In a decision last month, the Massachusetts Supreme Judicial Court (“SJC”) opened the door for potential claims under the state employment discrimination statute, Chapter 151B, by employees with disabilities who use marijuana for medical purposes.
In Barbuto v. Advantage Sales and Marketing, LLC, the SJC held that Chapter 151B may require an employer to permit off-duty, prescribed medical use of marijuana as an accommodation for an employee with a disability. The SJC’s ruling – which stands in contrast to those of most other state courts that have considered similar claims involving employees’ medical use of marijuana – is likely to have significant implications for Massachusetts employers that have previously prohibited all marijuana use by employees.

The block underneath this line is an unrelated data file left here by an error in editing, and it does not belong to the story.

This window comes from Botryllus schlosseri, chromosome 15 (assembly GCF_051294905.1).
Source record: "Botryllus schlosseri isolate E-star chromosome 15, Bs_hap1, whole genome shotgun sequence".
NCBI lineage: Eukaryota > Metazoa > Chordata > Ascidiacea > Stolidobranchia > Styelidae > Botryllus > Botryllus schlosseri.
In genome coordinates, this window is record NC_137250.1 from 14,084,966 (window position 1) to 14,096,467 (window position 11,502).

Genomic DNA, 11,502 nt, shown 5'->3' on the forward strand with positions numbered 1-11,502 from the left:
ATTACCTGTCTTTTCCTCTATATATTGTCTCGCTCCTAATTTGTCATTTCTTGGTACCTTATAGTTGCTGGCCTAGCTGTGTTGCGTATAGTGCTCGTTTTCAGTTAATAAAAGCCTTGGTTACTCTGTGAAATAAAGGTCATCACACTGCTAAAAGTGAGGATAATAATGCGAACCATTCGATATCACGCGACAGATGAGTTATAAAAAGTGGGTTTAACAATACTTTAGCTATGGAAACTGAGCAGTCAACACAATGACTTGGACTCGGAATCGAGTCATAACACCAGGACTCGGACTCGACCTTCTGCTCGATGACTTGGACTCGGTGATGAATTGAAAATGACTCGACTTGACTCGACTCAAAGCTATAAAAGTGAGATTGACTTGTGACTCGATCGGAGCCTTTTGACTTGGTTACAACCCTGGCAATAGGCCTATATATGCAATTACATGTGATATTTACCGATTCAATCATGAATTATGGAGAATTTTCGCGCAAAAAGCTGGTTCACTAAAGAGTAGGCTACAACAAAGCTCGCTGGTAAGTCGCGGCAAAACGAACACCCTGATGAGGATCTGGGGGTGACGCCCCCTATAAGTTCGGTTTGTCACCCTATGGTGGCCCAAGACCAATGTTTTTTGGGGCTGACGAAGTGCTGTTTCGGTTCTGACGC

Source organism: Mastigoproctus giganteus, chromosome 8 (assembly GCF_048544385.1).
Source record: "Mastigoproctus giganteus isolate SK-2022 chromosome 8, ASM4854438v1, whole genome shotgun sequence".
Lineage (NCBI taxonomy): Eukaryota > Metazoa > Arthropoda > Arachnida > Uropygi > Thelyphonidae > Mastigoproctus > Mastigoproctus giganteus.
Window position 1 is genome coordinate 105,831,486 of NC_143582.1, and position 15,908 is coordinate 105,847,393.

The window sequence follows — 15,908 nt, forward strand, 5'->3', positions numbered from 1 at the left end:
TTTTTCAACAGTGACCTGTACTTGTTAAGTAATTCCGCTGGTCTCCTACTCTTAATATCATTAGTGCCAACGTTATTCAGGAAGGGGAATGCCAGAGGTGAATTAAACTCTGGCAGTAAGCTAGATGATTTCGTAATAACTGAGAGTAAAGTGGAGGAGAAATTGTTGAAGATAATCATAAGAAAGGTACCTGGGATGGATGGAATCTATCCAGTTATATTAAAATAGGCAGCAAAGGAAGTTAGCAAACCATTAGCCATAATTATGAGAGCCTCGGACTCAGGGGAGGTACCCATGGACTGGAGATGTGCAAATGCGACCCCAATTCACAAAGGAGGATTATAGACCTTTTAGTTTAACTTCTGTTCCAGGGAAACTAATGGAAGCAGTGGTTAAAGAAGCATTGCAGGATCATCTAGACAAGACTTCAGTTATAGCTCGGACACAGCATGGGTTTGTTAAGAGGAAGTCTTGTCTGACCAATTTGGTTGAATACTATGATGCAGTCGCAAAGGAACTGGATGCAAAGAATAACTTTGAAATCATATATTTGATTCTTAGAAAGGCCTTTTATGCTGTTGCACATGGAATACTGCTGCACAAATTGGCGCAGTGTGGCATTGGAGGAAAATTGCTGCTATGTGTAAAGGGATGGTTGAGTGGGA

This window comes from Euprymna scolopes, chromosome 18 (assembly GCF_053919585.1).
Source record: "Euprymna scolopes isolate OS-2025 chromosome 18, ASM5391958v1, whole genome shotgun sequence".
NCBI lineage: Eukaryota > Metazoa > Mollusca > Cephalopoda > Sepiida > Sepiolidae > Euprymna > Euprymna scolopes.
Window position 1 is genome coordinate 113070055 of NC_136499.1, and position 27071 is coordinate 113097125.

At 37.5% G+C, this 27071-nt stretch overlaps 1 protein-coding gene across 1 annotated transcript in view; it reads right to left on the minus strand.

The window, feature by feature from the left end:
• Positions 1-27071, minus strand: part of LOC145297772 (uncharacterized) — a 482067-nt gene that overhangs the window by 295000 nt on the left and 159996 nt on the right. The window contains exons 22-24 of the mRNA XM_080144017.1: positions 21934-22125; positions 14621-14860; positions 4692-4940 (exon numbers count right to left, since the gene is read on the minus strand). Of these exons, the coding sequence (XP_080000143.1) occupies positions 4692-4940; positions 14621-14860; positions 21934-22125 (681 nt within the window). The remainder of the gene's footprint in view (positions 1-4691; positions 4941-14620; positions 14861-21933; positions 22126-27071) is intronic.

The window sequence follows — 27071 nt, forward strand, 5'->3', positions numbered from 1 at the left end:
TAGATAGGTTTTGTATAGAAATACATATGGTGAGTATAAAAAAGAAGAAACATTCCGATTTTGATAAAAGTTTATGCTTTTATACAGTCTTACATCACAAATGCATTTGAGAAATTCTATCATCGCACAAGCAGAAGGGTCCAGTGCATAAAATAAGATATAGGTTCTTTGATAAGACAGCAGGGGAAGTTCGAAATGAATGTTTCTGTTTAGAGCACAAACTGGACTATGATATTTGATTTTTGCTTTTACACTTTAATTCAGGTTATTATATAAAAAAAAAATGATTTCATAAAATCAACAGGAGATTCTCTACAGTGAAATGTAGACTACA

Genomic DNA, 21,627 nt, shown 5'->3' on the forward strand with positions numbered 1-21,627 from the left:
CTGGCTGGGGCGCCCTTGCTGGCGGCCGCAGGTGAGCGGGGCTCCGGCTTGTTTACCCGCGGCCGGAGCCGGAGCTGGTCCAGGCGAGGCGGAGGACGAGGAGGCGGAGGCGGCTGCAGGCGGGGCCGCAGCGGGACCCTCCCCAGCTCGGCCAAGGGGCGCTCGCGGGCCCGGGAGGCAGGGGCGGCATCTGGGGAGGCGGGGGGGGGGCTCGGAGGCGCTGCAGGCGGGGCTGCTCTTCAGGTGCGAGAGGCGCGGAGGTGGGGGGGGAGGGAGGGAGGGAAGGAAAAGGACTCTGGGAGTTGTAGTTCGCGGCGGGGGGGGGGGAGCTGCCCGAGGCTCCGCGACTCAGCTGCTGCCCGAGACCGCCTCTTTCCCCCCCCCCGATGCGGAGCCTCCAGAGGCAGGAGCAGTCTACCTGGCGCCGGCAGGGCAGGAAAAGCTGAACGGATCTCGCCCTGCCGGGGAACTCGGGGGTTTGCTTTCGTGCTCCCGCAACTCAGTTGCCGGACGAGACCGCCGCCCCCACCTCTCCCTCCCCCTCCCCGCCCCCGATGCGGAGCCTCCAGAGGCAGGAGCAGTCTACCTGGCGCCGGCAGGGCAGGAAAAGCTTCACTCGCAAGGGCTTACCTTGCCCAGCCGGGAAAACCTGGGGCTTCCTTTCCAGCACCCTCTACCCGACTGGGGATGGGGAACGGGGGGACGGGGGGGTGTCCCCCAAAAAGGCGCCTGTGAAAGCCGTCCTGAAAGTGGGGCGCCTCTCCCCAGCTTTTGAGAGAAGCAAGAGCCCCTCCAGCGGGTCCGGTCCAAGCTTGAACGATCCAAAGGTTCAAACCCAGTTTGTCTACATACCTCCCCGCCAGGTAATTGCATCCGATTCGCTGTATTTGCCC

A majority of states, including Massachusetts, now have laws permitting the possession and use of marijuana for medical purposes. Under the Massachusetts statute (known as the “Act for the Humanitarian Medical Use of Marijuana”), a “qualifying patient” — meaning someone who has been “diagnosed by a licensed physician as having a debilitating medical condition” — may obtain a prescription for the medical use of marijuana. The statute specifies that a person may not be “denied any right or privilege for” obtaining such a prescription.
However, marijuana remains classified as a Schedule I Controlled Substance under federal law. Thus, even with a state-authorized prescription for medical use, the possession and use of marijuana remains a federal crime.
This conflict between federal and state marijuana laws was at the heart of the Barbuto case.